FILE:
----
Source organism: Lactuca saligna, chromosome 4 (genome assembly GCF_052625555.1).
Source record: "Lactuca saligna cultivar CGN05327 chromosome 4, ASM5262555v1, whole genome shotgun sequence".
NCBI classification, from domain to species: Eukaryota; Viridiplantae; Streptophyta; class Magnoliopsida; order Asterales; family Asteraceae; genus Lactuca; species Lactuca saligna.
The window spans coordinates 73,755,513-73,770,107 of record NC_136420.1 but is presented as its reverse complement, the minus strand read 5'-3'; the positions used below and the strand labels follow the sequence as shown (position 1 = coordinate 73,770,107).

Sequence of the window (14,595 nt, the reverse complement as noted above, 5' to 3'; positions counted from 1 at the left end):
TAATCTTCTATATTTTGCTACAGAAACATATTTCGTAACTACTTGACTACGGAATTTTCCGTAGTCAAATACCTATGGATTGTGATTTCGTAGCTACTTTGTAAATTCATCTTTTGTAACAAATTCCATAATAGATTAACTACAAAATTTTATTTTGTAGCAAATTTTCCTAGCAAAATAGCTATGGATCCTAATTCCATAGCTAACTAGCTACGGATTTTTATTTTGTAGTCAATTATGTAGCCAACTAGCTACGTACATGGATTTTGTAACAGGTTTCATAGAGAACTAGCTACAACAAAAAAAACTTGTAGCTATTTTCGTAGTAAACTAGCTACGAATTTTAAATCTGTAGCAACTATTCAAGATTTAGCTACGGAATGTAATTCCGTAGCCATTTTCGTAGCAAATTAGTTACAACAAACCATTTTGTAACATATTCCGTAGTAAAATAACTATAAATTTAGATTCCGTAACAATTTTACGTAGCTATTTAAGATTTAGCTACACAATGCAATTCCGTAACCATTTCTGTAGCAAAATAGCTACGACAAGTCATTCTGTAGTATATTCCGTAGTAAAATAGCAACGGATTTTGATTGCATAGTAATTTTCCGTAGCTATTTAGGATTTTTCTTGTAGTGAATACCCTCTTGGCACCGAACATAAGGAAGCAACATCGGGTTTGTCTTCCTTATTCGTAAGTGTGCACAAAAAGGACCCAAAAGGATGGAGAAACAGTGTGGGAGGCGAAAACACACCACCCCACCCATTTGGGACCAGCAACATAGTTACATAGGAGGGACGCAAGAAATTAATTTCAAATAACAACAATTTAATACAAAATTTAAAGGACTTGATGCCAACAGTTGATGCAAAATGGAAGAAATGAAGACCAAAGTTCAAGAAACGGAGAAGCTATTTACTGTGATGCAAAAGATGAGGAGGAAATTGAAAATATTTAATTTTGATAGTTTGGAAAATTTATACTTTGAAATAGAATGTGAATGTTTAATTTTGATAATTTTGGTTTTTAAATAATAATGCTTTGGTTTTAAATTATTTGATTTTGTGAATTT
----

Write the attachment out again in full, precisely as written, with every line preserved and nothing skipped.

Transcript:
Source organism: Lactuca saligna, chromosome 4 (genome assembly GCF_052625555.1).
Source record: "Lactuca saligna cultivar CGN05327 chromosome 4, ASM5262555v1, whole genome shotgun sequence".
NCBI classification, from domain to species: Eukaryota; Viridiplantae; Streptophyta; class Magnoliopsida; order Asterales; family Asteraceae; genus Lactuca; species Lactuca saligna.
The window spans coordinates 73,755,513-73,770,107 of record NC_136420.1 but is presented as its reverse complement, the minus strand read 5'-3'; the positions used below and the strand labels follow the sequence as shown (position 1 = coordinate 73,770,107).

Sequence of the window (14,595 nt, the reverse complement as noted above, 5' to 3'; positions counted from 1 at the left end):
TAATCTTCTATATTTTGCTACAGAAACATATTTCGTAACTACTTGACTACGGAATTTTCCGTAGTCAAATACCTATGGATTGTGATTTCGTAGCTACTTTGTAAATTCATCTTTTGTAACAAATTCCATAATAGATTAACTACAAAATTTTATTTTGTAGCAAATTTTCCTAGCAAAATAGCTATGGATCCTAATTCCATAGCTAACTAGCTACGGATTTTTATTTTGTAGTCAATTATGTAGCCAACTAGCTACGTACATGGATTTTGTAACAGGTTTCATAGAGAACTAGCTACAACAAAAAAAACTTGTAGCTATTTTCGTAGTAAACTAGCTACGAATTTTAAATCTGTAGCAACTATTCAAGATTTAGCTACGGAATGTAATTCCGTAGCCATTTTCGTAGCAAATTAGTTACAACAAACCATTTTGTAACATATTCCGTAGTAAAATAACTATAAATTTAGATTCCGTAACAATTTTACGTAGCTATTTAAGATTTAGCTACACAATGCAATTCCGTAACCATTTCTGTAGCAAAATAGCTACGACAAGTCATTCTGTAGTATATTCCGTAGTAAAATAGCAACGGATTTTGATTGCATAGTAATTTTCCGTAGCTATTTAGGATTTTTCTTGTAGTGAATACCCTCTTGGCACCGAACATAAGGAAGCAACATCGGGTTTGTCTTCCTTATTCGTAAGTGTGCACAAAAAGGACCCAAAAGGATGGAGAAACAGTGTGGGAGGCGAAAACACACCACCCCACCCATTTGGGACCAGCAACATAGTTACATAGGAGGGACGCAAGAAATTAATTTCAAATAACAACAATTTAATACAAAATTTAAAGGACTTGATGCCAACAGTTGATGCAAAATGGAAGAAATGAAGACCAAAGTTCAAGAAACGGAGAAGCTATTTACTGTGATGCAAAAGATGAGGAGGAAATTGAAAATATTTAATTTTGATAGTTTGGAAAATTTATACTTTGAAATAGAATGTGAATGTTTAATTTTGATAATTTTGGTTTTTAAATAATAATGCTTTGGTTTTAAATTATTTGATTTTGTGAATTT